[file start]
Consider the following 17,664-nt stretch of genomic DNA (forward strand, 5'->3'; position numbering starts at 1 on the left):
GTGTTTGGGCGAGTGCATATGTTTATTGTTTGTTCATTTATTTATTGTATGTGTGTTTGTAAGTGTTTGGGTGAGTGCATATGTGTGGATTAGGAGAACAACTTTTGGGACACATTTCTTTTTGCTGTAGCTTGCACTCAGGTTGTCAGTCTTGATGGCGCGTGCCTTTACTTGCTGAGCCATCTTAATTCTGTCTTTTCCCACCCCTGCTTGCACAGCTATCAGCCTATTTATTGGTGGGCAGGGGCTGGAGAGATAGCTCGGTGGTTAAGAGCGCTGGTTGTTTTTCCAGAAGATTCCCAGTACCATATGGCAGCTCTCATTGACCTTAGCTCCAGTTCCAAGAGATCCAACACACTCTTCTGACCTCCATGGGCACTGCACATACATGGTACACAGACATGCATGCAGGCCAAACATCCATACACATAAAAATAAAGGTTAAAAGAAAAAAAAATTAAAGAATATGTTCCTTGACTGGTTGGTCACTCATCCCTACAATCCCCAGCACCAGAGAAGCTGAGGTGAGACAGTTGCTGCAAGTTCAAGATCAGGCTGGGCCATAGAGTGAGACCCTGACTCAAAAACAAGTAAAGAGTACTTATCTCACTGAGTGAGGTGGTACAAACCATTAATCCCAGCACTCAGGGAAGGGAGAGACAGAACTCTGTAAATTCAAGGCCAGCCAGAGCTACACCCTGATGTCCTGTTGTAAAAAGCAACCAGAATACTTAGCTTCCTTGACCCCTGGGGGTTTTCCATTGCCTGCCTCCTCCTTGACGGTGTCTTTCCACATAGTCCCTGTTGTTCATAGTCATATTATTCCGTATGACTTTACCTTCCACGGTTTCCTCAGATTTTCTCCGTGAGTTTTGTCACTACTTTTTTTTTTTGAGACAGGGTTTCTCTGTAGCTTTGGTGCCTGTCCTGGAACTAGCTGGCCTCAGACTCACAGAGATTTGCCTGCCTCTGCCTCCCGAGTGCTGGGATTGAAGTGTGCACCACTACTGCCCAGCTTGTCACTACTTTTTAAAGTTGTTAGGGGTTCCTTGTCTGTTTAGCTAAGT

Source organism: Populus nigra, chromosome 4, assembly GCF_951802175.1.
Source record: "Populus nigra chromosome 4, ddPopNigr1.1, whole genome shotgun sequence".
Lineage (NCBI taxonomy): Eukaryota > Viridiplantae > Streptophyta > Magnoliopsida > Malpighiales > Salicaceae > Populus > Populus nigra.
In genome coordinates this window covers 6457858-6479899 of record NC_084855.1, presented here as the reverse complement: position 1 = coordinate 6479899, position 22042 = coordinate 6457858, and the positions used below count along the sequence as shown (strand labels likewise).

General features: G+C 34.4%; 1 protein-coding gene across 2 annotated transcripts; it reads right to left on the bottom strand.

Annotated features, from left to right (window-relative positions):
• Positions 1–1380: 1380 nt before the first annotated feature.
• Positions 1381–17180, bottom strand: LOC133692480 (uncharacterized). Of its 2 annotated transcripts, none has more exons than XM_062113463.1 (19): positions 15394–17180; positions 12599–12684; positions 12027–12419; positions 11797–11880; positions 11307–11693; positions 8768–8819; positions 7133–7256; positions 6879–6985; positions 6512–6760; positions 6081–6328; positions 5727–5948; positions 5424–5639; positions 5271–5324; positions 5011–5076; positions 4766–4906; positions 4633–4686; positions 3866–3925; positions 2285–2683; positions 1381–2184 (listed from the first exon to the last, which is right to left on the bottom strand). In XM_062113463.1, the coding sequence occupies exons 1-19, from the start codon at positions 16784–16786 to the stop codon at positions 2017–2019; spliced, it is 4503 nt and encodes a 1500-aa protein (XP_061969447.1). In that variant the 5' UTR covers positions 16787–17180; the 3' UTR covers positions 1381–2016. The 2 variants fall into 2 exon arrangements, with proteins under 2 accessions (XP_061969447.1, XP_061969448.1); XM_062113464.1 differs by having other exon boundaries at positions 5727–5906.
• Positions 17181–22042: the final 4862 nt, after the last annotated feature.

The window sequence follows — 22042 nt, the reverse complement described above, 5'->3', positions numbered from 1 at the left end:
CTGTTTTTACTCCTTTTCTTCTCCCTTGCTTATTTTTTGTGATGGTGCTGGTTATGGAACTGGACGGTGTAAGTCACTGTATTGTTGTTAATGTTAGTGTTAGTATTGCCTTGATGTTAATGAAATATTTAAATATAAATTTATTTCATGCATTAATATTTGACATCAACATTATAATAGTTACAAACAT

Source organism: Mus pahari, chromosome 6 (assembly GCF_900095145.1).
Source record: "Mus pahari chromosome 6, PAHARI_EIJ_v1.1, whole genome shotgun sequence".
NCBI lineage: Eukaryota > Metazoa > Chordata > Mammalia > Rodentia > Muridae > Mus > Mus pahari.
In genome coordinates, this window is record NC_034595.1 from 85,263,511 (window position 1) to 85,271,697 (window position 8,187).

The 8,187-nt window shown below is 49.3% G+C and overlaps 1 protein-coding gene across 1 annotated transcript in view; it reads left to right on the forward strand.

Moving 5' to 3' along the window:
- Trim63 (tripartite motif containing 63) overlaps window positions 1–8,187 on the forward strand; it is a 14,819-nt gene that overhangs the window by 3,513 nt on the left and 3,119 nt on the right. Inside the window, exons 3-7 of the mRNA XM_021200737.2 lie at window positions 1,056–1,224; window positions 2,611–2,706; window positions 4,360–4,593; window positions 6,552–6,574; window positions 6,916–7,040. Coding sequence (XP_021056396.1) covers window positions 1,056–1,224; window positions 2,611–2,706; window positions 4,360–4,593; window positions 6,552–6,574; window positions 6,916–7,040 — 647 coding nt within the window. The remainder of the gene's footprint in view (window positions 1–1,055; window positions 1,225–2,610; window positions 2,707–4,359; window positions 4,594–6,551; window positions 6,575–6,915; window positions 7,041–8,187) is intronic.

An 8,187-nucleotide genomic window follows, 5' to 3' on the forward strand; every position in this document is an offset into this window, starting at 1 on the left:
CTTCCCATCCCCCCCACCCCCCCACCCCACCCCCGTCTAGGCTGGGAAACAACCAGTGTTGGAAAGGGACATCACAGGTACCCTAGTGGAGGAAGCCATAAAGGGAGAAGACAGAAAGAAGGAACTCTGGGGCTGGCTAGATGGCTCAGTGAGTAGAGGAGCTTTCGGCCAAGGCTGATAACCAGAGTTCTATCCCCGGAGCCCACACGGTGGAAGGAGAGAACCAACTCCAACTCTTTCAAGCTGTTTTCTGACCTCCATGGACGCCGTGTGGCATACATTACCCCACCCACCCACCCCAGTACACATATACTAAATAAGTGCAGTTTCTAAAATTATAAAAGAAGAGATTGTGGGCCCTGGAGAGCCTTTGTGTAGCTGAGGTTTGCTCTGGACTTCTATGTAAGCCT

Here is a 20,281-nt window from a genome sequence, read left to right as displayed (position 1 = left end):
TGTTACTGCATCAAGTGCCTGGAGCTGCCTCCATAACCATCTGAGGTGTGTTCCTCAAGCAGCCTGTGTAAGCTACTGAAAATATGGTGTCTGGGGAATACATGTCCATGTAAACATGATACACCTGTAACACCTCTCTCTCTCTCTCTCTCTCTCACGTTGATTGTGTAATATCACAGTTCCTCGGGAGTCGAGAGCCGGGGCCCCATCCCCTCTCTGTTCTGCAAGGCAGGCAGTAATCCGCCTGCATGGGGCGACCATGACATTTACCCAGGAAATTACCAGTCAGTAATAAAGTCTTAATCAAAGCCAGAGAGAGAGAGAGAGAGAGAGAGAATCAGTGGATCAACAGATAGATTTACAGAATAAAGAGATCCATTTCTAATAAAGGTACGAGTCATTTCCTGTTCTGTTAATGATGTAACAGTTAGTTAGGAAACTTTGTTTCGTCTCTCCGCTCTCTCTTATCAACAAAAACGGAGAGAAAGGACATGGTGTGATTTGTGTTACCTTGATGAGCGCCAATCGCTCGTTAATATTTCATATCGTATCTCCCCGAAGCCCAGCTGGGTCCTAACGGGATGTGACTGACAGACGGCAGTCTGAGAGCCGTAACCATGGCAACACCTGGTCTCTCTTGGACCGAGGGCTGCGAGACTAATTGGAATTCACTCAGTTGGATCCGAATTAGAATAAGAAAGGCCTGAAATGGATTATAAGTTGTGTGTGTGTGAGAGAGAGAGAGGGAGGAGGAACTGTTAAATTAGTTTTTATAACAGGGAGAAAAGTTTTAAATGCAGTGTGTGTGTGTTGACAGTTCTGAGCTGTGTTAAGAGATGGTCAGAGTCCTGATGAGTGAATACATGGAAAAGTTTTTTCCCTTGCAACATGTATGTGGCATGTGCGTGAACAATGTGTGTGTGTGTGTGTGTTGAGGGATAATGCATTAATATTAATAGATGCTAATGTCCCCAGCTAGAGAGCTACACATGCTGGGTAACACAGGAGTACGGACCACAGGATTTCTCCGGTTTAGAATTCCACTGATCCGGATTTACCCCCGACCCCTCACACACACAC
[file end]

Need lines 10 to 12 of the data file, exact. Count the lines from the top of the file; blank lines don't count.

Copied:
• Positions 1381–17180, bottom strand: LOC133692480 (uncharacterized). Of its 2 annotated transcripts, none has more exons than XM_062113463.1 (19): positions 15394–17180; positions 12599–12684; positions 12027–12419; positions 11797–11880; positions 11307–11693; positions 8768–8819; positions 7133–7256; positions 6879–6985; positions 6512–6760; positions 6081–6328; positions 5727–5948; positions 5424–5639; positions 5271–5324; positions 5011–5076; positions 4766–4906; positions 4633–4686; positions 3866–3925; positions 2285–2683; positions 1381–2184 (listed from the first exon to the last, which is right to left on the bottom strand). In XM_062113463.1, the coding sequence occupies exons 1-19, from the start codon at positions 16784–16786 to the stop codon at positions 2017–2019; spliced, it is 4503 nt and encodes a 1500-aa protein (XP_061969447.1). In that variant the 5' UTR covers positions 16787–17180; the 3' UTR covers positions 1381–2016. The 2 variants fall into 2 exon arrangements, with proteins under 2 accessions (XP_061969447.1, XP_061969448.1); XM_062113464.1 differs by having other exon boundaries at positions 5727–5906.
• Positions 17181–22042: the final 4862 nt, after the last annotated feature.

The window sequence follows — 22042 nt, the reverse complement described above, 5'->3', positions numbered from 1 at the left end: